Get used to your commute: data confirms houses near jobs are too expensive

Australia’s capital cities are getting more and more units, that are largely concentrated and come with a hefty price tag, a new report shows. And while these areas also have lots of jobs, the high price for houses means many on low incomes won’t be able to access that employment.

Between 2006 and 2014, more than 50% of new units were built in the 20% of local government areas with the highest number of jobs.

When compared internationally, it would seem that Australian housing supply has not been as weak as is widely believed. However, the report points to some stark differences in housing supply patterns, emerging across Australia’s capital cities.

In Sydney, Perth and Brisbane, new housing supply has lagged slightly behind population growth. In the other capital cities, housing supply actually outpaced population growth between 2006 and 2014.

Housing supply and house prices

The issue of housing affordability has traditionally been pitched in terms of supply failing to keep pace with growing demand, and house prices rising in response to the imbalance.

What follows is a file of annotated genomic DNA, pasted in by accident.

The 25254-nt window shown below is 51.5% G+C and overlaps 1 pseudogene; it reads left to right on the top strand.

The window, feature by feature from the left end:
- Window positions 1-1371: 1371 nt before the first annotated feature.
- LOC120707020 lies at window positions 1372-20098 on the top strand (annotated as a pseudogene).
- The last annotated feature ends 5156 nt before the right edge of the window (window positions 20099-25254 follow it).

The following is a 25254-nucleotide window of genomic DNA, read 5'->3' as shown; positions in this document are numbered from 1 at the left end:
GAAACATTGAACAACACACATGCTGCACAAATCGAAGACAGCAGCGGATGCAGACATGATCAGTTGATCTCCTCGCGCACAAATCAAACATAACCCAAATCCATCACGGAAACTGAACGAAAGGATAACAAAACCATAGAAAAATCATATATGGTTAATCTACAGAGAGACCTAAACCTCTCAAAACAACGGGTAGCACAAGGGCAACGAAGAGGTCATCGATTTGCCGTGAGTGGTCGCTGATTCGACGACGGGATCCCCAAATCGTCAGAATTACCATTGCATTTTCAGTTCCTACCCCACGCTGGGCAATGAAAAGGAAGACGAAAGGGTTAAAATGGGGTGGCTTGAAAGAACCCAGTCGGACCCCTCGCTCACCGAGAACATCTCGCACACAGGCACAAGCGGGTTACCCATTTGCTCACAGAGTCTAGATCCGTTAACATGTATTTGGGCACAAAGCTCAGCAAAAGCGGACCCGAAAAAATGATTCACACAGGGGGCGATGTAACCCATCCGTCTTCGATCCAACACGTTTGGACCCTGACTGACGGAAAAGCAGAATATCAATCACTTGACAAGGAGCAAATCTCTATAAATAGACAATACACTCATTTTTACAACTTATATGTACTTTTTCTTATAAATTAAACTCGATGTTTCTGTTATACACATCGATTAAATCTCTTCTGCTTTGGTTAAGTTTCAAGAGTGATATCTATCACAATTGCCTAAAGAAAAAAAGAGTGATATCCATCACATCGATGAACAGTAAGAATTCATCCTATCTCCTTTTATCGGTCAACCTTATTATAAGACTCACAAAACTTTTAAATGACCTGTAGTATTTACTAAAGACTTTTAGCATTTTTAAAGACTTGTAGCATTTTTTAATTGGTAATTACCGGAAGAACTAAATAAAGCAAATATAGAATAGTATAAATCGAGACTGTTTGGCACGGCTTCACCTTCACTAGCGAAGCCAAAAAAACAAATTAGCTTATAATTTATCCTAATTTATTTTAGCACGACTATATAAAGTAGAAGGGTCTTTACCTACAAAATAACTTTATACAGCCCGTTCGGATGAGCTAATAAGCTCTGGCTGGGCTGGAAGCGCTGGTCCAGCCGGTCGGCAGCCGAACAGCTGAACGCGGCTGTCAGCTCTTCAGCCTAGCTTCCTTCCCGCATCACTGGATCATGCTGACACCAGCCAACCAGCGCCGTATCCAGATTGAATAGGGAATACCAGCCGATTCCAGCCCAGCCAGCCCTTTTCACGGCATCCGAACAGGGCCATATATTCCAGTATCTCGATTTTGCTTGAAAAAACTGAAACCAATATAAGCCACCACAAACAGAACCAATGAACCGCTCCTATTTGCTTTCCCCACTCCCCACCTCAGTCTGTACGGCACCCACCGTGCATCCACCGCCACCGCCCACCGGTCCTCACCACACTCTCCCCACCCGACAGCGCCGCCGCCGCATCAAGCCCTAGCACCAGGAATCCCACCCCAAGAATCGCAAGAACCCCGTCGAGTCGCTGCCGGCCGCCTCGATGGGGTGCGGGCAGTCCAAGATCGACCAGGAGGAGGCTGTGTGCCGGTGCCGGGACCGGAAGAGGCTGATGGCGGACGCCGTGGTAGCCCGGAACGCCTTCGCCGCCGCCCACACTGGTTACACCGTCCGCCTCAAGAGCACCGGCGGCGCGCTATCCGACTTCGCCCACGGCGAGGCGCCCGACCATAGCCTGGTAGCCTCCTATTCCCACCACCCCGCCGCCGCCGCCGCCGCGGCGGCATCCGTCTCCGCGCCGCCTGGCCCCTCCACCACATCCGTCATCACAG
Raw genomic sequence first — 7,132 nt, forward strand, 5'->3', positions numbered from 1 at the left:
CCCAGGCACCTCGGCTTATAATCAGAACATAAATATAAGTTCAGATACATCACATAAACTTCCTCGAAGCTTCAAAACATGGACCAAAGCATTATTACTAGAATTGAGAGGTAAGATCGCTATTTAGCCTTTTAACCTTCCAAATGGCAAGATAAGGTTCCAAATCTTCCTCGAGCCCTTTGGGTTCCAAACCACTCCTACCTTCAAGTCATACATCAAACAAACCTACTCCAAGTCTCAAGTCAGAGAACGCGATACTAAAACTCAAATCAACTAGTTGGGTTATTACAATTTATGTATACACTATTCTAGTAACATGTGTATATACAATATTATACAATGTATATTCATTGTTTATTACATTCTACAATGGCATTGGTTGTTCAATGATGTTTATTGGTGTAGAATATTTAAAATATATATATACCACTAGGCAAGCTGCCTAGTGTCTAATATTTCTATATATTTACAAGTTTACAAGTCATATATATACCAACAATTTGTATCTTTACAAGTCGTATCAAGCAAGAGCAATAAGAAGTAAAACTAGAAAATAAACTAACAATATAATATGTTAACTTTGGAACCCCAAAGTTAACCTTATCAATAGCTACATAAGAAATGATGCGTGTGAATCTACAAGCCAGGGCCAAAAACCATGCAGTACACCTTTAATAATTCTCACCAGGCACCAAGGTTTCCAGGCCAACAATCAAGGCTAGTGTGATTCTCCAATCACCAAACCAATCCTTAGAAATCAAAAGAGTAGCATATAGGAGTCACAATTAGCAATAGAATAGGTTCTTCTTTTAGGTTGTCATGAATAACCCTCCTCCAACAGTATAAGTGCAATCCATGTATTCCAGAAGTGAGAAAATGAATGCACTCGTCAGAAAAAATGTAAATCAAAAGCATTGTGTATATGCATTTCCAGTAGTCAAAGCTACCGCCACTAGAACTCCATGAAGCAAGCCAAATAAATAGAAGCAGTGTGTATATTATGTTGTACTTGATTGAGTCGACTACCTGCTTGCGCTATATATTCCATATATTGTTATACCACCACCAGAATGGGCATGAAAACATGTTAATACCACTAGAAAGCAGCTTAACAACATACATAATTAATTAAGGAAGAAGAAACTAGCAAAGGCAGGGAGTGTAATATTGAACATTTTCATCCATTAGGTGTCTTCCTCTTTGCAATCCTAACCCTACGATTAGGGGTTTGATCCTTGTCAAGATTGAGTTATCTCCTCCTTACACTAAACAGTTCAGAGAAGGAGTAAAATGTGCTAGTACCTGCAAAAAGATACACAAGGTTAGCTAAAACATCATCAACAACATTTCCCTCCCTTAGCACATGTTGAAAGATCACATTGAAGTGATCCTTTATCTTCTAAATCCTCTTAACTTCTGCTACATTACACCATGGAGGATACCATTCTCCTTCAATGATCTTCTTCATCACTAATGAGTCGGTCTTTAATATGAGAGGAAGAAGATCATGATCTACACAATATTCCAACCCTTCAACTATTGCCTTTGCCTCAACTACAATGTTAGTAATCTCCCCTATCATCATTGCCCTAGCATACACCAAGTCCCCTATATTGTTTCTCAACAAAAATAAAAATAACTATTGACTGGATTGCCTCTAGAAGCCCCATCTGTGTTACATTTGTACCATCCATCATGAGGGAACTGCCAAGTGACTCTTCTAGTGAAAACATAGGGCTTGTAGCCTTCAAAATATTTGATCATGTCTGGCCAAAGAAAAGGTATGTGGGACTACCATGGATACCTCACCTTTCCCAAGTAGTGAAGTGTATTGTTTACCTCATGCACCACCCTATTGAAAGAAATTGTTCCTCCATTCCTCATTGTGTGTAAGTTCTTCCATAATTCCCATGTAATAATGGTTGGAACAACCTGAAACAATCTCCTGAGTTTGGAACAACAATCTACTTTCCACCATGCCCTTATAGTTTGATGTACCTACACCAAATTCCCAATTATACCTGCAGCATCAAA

Yet, house price inflation has surged even in metropolitan areas where housing supply exceeds population growth. The evidence suggests a complex relationship between supply, population growth and price that is shaped by both supply and demand-side factors.

As prices and rents rise, housing costs continue to eat up larger shares of household incomes, particularly in moderate and low-income groups.

The study shows 80% of new unit approvals were located in the top 20% of local government areas with the highest unit prices. This is while 80% of new house approvals were in the top 40% of local government areas with the highest house prices.

There is very little new supply in areas where house prices are lower, where households on low to moderate incomes can afford to live.

Originally Published by The Conversation, continue reading here.

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